Runtime Classes. A experiment with PHP and Object Oriented Programming


Last week I was thinking about creation of a new type of classes. PHP classes but created dynamically at run time. When this idea was running through my head I read the following article and I wanted to write something similar. Warning: Probably that it is something totally useless, but I wanted to create a working prototype (and it was fun to do it ;) ). Let’s start:

We are going to crate something like this:

class Human
{
  private $name;
  function __construct($name)
  {
    $this->name = $name;
  }

  function hello()
  {
    return "{$this->name} says hello";
  }
}

$gonzalo = new Human('Gonzalo');
$peter = new Human('Peter');

echo $gonzalo->hello(); // outputs: Gonzalo says hello
echo $peter->hello(); // outputs: Peter says hello

but without using class statement, adding the constructor and hello method dinamically.

  function testSimpleUsage()
  {
    $human = HClass::define()
      ->fct(HClass::__construct, function($self, $name) {$self->name = $name;})
      ->fct('hello', function($self) {
          return "{$self->name} says hello";
        });

    $gonzalo = $human->create('Gonzalo');
    $peter = $human->create('Peter');

    $this->assertEquals("Gonzalo says hello", $gonzalo->hello());
    $this->assertEquals("Peter says hello", $peter->hello());
  }

I also want to test undefinded functions with an exception:

  function testCallingUndefinedFunctions()
  {
    $human = HClass::define()
      ->fct(HClass::__construct, function($self, $name) {$self->name = $name;})
      ->fct('hello', function($self) {
              return "{$self->name} says hello";
            });

    $gonzalo = $human->create('Gonzalo');
    $this->setExpectedException('Exception', "ERROR Method 'goodbye' does not exits");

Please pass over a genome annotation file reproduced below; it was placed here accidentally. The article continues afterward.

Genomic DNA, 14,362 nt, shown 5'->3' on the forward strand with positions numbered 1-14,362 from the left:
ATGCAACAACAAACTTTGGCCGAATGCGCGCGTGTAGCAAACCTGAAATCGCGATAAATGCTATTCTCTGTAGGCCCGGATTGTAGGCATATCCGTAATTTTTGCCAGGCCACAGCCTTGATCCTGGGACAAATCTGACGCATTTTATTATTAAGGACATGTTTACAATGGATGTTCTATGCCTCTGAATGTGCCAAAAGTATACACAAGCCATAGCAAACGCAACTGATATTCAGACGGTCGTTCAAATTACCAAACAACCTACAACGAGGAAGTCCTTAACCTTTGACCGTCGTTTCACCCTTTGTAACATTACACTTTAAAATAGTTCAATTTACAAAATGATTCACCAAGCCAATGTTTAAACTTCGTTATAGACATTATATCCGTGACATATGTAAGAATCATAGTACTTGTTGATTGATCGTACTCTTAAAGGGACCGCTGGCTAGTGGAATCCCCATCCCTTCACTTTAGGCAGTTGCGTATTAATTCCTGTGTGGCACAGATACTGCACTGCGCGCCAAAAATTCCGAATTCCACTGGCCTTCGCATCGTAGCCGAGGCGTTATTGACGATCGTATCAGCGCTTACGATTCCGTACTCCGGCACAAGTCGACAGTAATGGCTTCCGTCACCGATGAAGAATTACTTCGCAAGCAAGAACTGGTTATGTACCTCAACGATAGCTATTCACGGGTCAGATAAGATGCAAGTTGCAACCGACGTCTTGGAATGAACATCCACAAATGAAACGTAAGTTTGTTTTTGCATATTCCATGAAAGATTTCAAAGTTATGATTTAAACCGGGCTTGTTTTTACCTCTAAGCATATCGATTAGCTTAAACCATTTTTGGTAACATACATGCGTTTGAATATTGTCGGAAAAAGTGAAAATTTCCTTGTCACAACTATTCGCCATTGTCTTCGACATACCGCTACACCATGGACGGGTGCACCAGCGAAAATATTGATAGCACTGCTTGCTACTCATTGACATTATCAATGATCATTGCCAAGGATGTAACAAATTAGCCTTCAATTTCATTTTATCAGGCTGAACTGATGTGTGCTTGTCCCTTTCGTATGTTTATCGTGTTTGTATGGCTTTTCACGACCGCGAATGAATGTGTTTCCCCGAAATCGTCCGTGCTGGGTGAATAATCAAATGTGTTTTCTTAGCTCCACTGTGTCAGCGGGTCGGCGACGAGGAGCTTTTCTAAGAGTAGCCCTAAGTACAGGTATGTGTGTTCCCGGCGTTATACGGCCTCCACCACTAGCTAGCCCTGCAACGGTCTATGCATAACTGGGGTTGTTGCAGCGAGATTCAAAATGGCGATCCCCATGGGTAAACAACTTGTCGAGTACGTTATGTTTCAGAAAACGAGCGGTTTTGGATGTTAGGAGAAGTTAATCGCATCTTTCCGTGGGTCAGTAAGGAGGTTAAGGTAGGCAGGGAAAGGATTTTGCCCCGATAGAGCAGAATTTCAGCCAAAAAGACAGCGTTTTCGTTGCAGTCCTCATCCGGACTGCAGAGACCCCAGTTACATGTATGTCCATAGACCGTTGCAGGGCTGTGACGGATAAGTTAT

$gonzalo->goodbye();
  }

And simple inheritance too

  function testInheritance()
  {
    $human = HClass::define()
      ->fct(HClass::__construct, function($self, $name) {$self->name = $name;})
      ->fct('hello', function($self) {
              return "{$self->name} says hello";
            });

    $shyHuman = HClass::define($human)
      ->fct('hello', function($self) {
              return "{$self->name} is shy and don't says hello";
            });

    $gonzalo = $human->create('Gonzalo');
    $peter = $shyHuman->create('Peter');

    $this->assertEquals("Gonzalo says hello", $gonzalo->hello());
    $this->assertEquals("Peter is shy and don't says hello", $peter->hello());
  }

Now we are going to create dinamically functions:

  function testDinamicallyFunctionCreation()
  {
    $human = HClass::define()
      ->fct(HClass::__construct, function($self, $name) {$self->name = $name;})
      ->fct('hello', function($self) {
              return "{$self->name} says hello";
            });

    $gonzalo = $human->create('Gonzalo');
    $this->assertEquals("Gonzalo says hello", $gonzalo->hello());

    try {
      $gonzalo->goodbye();
    } catch (Exception $e) {
      $this->assertEquals("ERROR Method 'goodbye' does not exits", $e->getMessage());
    }

    $human->fct('goodbye', function($self) {
              return "{$self->name} says goodbye";
            });

    $this->assertEquals("Gonzalo says goodbye", $gonzalo->goodbye());
  }

And that’s it. It works. probably with PHP5.4 we can drop the “$self” variable. It’s an ugly trick to pass the real instance of the class to the callback, thanks to the “Added closure $this support back” feature added in the new version of PHP. But at least now we need to it.

And now another turn the screw. Let’s try to create the FizzBuzz kata with those “Runtime Classes”. I will create two versions of FizzBuzz. Here you can see my implementation of both versions with “standard” PHP. Whith a simple class, and another one with Two classes and Dependency Injection. Now using the experiment:

  function testFizzBuzz()
  {
    $fizzBuzz = HClass::define()
      ->fct('run', function($self, $elems = 100) {
          list($fizz, $buzz) = array('Fizz', 'Buzz');
          return array_map(function ($element) use ($fizz, $buzz) {
              $out = array();
              if ($element % 3 == 0 || strpos((string) $element, '3') !== false ) {
                $out[] = $fizz;
              }
              if ($element % 5 == 0 || strpos((string) $element, '5') !== false ) {
                $out[] = $buzz;
              }
              return (count($out) > 0) ? implode('', $out) : $element;
            }, range(0, $elems-1));
        });
    $fizzBuzz = $fizzBuzz->create();